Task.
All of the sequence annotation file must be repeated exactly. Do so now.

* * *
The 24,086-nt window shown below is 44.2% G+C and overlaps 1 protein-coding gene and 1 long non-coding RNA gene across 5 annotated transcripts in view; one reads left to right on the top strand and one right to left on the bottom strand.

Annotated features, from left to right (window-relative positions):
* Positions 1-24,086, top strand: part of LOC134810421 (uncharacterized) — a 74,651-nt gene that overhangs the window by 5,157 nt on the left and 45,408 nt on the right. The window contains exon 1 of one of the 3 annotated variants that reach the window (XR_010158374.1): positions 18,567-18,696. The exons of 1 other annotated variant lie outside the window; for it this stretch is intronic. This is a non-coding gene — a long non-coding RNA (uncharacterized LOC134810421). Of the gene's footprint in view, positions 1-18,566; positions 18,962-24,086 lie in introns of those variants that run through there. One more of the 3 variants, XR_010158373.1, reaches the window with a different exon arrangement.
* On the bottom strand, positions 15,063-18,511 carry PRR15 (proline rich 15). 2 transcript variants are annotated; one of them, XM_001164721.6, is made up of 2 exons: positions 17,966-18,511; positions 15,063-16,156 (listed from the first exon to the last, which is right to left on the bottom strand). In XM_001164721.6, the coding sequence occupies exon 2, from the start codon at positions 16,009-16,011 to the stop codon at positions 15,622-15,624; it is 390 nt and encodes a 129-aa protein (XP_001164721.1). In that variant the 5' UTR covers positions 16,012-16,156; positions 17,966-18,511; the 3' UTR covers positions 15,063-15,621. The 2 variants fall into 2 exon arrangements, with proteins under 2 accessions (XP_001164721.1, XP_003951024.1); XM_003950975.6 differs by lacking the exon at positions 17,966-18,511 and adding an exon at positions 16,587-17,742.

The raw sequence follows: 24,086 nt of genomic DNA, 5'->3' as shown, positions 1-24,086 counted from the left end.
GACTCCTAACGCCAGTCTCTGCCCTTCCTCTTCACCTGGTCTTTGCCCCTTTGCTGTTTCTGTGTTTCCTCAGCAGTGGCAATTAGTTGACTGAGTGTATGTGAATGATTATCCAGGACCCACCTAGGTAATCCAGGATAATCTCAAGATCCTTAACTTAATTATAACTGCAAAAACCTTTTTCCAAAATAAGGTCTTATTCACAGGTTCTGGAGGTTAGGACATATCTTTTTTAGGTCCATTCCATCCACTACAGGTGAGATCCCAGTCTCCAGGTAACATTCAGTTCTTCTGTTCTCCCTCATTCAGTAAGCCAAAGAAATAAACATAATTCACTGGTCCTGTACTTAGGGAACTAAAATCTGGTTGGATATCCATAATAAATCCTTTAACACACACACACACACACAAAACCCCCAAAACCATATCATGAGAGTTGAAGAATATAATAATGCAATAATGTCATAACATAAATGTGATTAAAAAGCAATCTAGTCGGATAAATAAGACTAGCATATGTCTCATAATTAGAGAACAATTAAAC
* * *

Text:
The 24,086-nt window shown below is 44.2% G+C and overlaps 1 protein-coding gene and 1 long non-coding RNA gene across 5 annotated transcripts in view; one reads left to right on the top strand and one right to left on the bottom strand.

Annotated features, from left to right (window-relative positions):
* Positions 1-24,086, top strand: part of LOC134810421 (uncharacterized) — a 74,651-nt gene that overhangs the window by 5,157 nt on the left and 45,408 nt on the right. The window contains exon 1 of one of the 3 annotated variants that reach the window (XR_010158374.1): positions 18,567-18,696. The exons of 1 other annotated variant lie outside the window; for it this stretch is intronic. This is a non-coding gene — a long non-coding RNA (uncharacterized LOC134810421). Of the gene's footprint in view, positions 1-18,566; positions 18,962-24,086 lie in introns of those variants that run through there. One more of the 3 variants, XR_010158373.1, reaches the window with a different exon arrangement.
* On the bottom strand, positions 15,063-18,511 carry PRR15 (proline rich 15). 2 transcript variants are annotated; one of them, XM_001164721.6, is made up of 2 exons: positions 17,966-18,511; positions 15,063-16,156 (listed from the first exon to the last, which is right to left on the bottom strand). In XM_001164721.6, the coding sequence occupies exon 2, from the start codon at positions 16,009-16,011 to the stop codon at positions 15,622-15,624; it is 390 nt and encodes a 129-aa protein (XP_001164721.1). In that variant the 5' UTR covers positions 16,012-16,156; positions 17,966-18,511; the 3' UTR covers positions 15,063-15,621. The 2 variants fall into 2 exon arrangements, with proteins under 2 accessions (XP_001164721.1, XP_003951024.1); XM_003950975.6 differs by lacking the exon at positions 17,966-18,511 and adding an exon at positions 16,587-17,742.

The raw sequence follows: 24,086 nt of genomic DNA, 5'->3' as shown, positions 1-24,086 counted from the left end.
GACTCCTAACGCCAGTCTCTGCCCTTCCTCTTCACCTGGTCTTTGCCCCTTTGCTGTTTCTGTGTTTCCTCAGCAGTGGCAATTAGTTGACTGAGTGTATGTGAATGATTATCCAGGACCCACCTAGGTAATCCAGGATAATCTCAAGATCCTTAACTTAATTATAACTGCAAAAACCTTTTTCCAAAATAAGGTCTTATTCACAGGTTCTGGAGGTTAGGACATATCTTTTTTAGGTCCATTCCATCCACTACAGGTGAGATCCCAGTCTCCAGGTAACATTCAGTTCTTCTGTTCTCCCTCATTCAGTAAGCCAAAGAAATAAACATAATTCACTGGTCCTGTACTTAGGGAACTAAAATCTGGTTGGATATCCATAATAAATCCTTTAACACACACACACACACACAAAACCCCCAAAACCATATCATGAGAGTTGAAGAATATAATAATGCAATAATGTCATAACATAAATGTGATTAAAAAGCAATCTAGTCGGATAAATAAGACTAGCATATGTCTCATAATTAGAGAACAATTAAAC